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A respiratory condition caused by viral infection, most commonly presenting in infants 3-6 months.

  • Usually self-limiting lasting up to 10 days. Infants may worsen typically up until day 4 of illness before improving.
  • View the full SIGN Guideline


Presentation and Diagnosis

  • Diagnosis is clinical based on history and examination
  • Consensus Definition: 'a seasonal viral illness characterised by fever, nasal discharge and dry, wheezy cough. Fine inspiratory crackles and/or high pitched expiratory wheeze are found on examination'.
  • A coryzal phase of 2-3 days usually preceeds symptoms
  • Typical Features
    • Respiratory distress: tachypnoea, recession, nasal flaring, suprasternal recession, head bobbing.
    • Cough
    • Poor feeding
    • Irritability
    • Fever may be present
    • Apnoea (younger babies)
  • High fever or appearing toxic should prompt consideration of other causes and immediate resuscitation as necessary.

Differential Diagnosis


  • Asthma
  • Pneumonia
  • Congenital lung disease
  • Cystic fibrosis
  • Inhaled foreign body


  • Sepsis
  • Congestive cardiac disease
  • Severe metabolic acidosis

Incidence and Aetiology

Typically affect children under 2 years of age. 90% of children requiring hospitalisation are under 12 months.

  • Respiratory Syncytial Virus (RSV) causes 75% of bronchiolitis
  • During 1st year of life:
    • 70% infected with RSV
      • 22% develop symptomatic disease
    • Therefore one third of all infants under 1yr develop bronchiolitis
    • 3% of infants are admitted to hospital with bronchiolitis in their first year
  • 20% continue with a protracted cough and recurrent viral-induced wheeze (50% of hospital admissions)

  • Seasonality: winter period in temperature climate countries.


  • Oxygen saturations: low sats predict more severe illness
  • Chest Radiography
    • Mild disease: no beneficial information
    • Consider where diagnostic uncertainty or atypical disease course
  • Virological Testing (Nasopharyngeal aspirate, NPA)
    • Rapid testing is recommended to allow cohort management, unless adequate isolation facilities available

  • Blood gas: not usually indicated unless severe disease or beginning to tire.
  • Bacteriology: not routinely indicated
  • Haematology / Biochemistry blood tests: not routinely indicated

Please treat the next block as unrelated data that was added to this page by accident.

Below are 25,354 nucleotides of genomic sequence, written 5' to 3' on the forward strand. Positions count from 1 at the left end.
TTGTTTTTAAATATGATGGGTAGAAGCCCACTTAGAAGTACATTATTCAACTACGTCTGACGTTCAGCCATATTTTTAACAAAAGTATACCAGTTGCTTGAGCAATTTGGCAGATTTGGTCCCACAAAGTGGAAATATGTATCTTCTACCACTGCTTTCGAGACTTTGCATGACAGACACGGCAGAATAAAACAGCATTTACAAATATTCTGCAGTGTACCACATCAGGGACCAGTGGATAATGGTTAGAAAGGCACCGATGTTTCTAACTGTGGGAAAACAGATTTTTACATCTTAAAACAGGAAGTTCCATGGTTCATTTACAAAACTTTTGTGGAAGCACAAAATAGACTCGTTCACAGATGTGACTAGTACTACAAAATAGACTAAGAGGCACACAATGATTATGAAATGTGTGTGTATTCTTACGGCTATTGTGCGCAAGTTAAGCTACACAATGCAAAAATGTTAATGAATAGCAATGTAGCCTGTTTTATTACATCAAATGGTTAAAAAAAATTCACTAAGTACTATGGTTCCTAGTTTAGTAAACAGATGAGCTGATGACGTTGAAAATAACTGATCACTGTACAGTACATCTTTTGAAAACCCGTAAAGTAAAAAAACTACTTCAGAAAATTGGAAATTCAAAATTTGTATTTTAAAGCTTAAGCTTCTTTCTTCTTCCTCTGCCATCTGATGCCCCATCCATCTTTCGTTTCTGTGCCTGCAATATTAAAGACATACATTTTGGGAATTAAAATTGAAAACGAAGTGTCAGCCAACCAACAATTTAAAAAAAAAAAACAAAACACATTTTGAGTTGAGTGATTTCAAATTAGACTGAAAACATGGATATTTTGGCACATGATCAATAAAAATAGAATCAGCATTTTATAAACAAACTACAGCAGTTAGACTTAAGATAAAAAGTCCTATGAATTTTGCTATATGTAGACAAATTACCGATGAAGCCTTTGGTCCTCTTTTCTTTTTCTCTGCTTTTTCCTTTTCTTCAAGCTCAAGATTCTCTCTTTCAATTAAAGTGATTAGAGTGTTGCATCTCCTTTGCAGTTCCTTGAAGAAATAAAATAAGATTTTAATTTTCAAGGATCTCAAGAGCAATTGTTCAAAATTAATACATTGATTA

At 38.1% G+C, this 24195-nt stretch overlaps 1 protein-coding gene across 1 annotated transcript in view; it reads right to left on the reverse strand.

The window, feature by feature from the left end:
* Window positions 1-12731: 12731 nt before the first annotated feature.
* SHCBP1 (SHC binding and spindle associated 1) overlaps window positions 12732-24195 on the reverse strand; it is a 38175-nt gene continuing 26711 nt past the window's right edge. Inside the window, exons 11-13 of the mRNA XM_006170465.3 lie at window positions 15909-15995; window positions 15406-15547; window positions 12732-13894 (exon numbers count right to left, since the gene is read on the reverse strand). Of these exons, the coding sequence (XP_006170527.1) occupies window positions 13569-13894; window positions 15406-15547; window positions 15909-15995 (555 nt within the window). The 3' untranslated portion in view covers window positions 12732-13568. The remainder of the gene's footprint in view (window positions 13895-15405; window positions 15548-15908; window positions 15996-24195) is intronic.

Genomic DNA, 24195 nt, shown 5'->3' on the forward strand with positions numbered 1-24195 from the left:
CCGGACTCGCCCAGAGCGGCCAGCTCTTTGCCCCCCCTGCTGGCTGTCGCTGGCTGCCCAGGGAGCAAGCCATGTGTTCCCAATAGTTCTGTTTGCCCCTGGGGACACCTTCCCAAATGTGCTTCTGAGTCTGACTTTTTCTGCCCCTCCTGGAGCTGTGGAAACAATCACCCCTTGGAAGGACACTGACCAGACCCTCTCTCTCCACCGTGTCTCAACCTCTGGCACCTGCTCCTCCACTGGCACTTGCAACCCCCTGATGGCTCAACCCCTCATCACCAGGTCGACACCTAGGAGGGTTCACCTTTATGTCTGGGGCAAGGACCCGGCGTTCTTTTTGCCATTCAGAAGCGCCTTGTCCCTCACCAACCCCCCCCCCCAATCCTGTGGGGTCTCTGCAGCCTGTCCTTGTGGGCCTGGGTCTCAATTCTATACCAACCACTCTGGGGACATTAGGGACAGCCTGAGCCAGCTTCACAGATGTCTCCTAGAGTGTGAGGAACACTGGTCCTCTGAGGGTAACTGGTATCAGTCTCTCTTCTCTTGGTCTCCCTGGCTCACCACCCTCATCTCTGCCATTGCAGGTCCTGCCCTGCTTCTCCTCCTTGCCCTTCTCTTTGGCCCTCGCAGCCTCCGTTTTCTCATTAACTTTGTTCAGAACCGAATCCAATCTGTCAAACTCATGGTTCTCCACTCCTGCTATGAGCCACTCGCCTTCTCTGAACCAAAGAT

• CRP: no good quality evidence. Not routinely tested.

Admission criteria

Admission to hospital is usually to receive supportive care.

  • Oxygen saturations <92% ('Oxygen requirement')
    • <94% requires careful evaluation
  • Inadequate feeding / hydration.
  • Nasal suction

Infants with significant comorbidities (premature, cardiac, respiratory) are at increased risk of more severe bronchiolitis and have higher rates of hospitalisation.

Limiting Transmission + Cohort Care

RSV is highly infectious through respiratory droplets / secretions in the air and on surfaces. Transmission risk should be minimised by cohort care. RSV can survive 6-12 hours on surfaces, but is destroyed by soap or alcohol gel.


  • Feeding and hydration
    • Small frequent feeds
    • Nasogastric feeds: no evidence it is more or less safe than IV hydration. Concerns re. risk of aspiration in severe distress
    • IV fluids
  • Oxygen
    • Sats <92%
    • Severe respiratory distress
    • Cyanosis
  • CPAP / intubation + ventilation
    • Early discussion with PICU: severe respiratory distress or apnoeas.
  • Nasal suction
    • recommended when nasal blockage is causing respiratory distress.
  • Chest physiotherapy
    • Not recommended outside PICU (percussion or vibration physiotherapy).

RSV hyperimmune globulin is not licensed for use in the UK. Three RCTs demonstrated reduced hospitalisation of premature children or those with bronchopulmonary dysplasia or congenital heart disease.

Discharge Criteria

  • Oxygen saturations
    • Minimum 12 hours saturating >94% in air under observation recommended
  • Feeding - need to be maintaining an adequate daily oral intake
    • >75% normal feeding

Prophylaxis - Palivizumab

Palivizumab, a monoclonal antibody to RSV, does not prevent infection, but is intended to reduce the risk of severe illness when infected.

Cost: (Copied from BNFC 2007 for information only): "By intramuscular injection (preferably in anterolateral thigh). Neonate 15 mg/kg once a month during season of RSV risk." 50-mg vial = £360.40.


  • Routine use not recommended (not cost effective).
  • A lead clinician should identify infants <12 months who may benefit
  • Case-by-case consideration:
    • Extreme prematurity
    • Acyanotic congenital heart disease
    • Congenital or acquired severe lung disease
    • Immune deficiency


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